When the hullabaloo erupted over Andrew Shirvell essentially stalked University of Michigan student president Chris Armstrong last year, one of the punishments Shirvell faced for his conduct was banishment from the campus.

Shirvell, a Michigan undergraduate alum, eventually was reinstated under the condition that he leave Armstrong alone after the American Civil Liberties Union (ACLU) threatened a lawsuit.

The banishment should have been more controversial in the news, and might have been if Shirvell’s conduct left any room for him to be even the slightest sympathetic figure. After all, aside from circumstantial evidence suggesting that he may have used his position at the Attorney General’s office to illegally review the criminal records of Armstrong and his associates, Shirvell didn’t do anything illegal. And last time I checked, U-M was a public university (Not for long if the Mackinac Center has anything to say about it!) banning citizens from public property without review.

The Detroit Free Press reported that over 2,000 people have been banned from Michigan’s Ann Arbor campus over the last 10 years – far more than any public university in the state. Apparently, all that is required to be banned is a “trespass notice” by Department of Public Safety i.e. campus police. The officers issue the bans before any review is taken, so it’s up to the discretion of the department, rather than a judge or impartial authority. The DPS director does say bans can be reviewed by “the department’s civilian oversight committee, or up to the university president.”

The conduct of what receives a trespass notice is pretty broad. According to the story, a ban can be issued for “committing or being suspected of committing a crime on campus, refusing or failing to comply with university rules, disrupting the operation of the university or demonstrating a risk of physical harm or injury.”

For example, the Freep story said, if you are the chief operating officer of a company that makes “bioengineered medical devices” looking to meet up with one of your researchers, you’d better make an appointment first:

It was after hours on Oct. 14 when Deborah Buffington tried to enter an off-campus building leased by the University of Michigan to speak with a technician her company was working with on a study. She banged on the locked door.

The technician let her in, but the director of the program didn’t know her or the work she was doing there, according to Buffington. He asked her to leave. The next day, a University of Michigan police officer came to her office to discuss the incident and give her a trespass warning.

That’s how Buffington, chief operating officer of Innovative Biotherapies, an Ann Arbor company that develops bioengineered medical devices, became one of about 2,000 people issued trespass warnings since 2001, effectively banning her from the campus.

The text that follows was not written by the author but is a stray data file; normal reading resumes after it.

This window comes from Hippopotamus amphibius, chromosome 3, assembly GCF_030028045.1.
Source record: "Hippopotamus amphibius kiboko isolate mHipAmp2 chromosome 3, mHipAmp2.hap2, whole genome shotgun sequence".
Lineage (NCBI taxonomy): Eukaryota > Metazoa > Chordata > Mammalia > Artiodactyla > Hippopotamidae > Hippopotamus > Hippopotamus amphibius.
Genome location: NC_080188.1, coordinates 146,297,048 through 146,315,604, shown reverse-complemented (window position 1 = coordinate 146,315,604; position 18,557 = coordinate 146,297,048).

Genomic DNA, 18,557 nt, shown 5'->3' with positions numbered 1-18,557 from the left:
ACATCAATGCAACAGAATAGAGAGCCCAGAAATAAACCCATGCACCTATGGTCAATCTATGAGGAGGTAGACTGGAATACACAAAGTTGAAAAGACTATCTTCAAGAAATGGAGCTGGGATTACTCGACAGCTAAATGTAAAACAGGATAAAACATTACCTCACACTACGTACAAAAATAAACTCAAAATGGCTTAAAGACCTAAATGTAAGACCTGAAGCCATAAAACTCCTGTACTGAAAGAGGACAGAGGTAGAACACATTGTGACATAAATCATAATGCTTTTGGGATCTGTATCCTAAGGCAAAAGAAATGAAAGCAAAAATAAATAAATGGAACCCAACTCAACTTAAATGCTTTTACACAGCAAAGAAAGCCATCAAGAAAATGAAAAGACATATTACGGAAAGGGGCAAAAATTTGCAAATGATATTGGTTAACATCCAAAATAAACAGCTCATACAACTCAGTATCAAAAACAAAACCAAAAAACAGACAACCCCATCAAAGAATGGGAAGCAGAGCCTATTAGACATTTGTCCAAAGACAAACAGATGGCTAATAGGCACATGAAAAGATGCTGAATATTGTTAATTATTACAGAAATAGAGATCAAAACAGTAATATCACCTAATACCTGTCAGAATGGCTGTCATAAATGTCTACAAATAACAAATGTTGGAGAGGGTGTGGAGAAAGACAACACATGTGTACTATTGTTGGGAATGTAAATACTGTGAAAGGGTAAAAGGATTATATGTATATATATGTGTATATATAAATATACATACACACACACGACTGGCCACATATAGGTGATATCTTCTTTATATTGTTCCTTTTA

Buffington said she has no quibbles with U-M. She said the university has to look out for the safety of its community, and she believes it was miscommunication that led to the warning. “I completely understand why they did what they did,” said Buffington, who immediately appealed and on Oct. 29, the ban was modified to allow her on campus as long as she’s invited.

What crime Buffington was “being suspected of” is unclear. The employee let her in, the director said she couldn’t stay. She left. There’s no indication of misbehavior in the story.

This could simply be anecdotal. Later in the story, the Director of Public Safety said most bans are the result of criminal activity. But not all. In fact, in at least one instance, it was used against a former employee virtually moments after he was fired.

One of the more high-profile trespass warnings was issued in 2008 to Dr. Andrei Borisov, a 15-year employee of U-M who had been raising questions about how some grant money was being used in the pediatrics/cardiology department.

Following a meeting in which his superiors asked for his resignation, Borisov said he was escorted to his office by police officers who read a trespass warning to him and then arrested him when he attempted to take his briefcase. Borisov was acquitted of the charges he faced as a result of the incident, said his attorney, Deborah Gordon of Bloomfield Hills. He has subsequently filed a wrongful termination lawsuit against U-M, he said.

The ban from campus has since been modified, allowing Borisov back on campus, but not at the medical school.

Borisov described the trespass warning as “nonsense.”

“I was at my office legally as a faculty member and an employee of the University of Michigan,” Borisov said.

U-M officials declined to comment about Borisov’s case because of the lawsuit.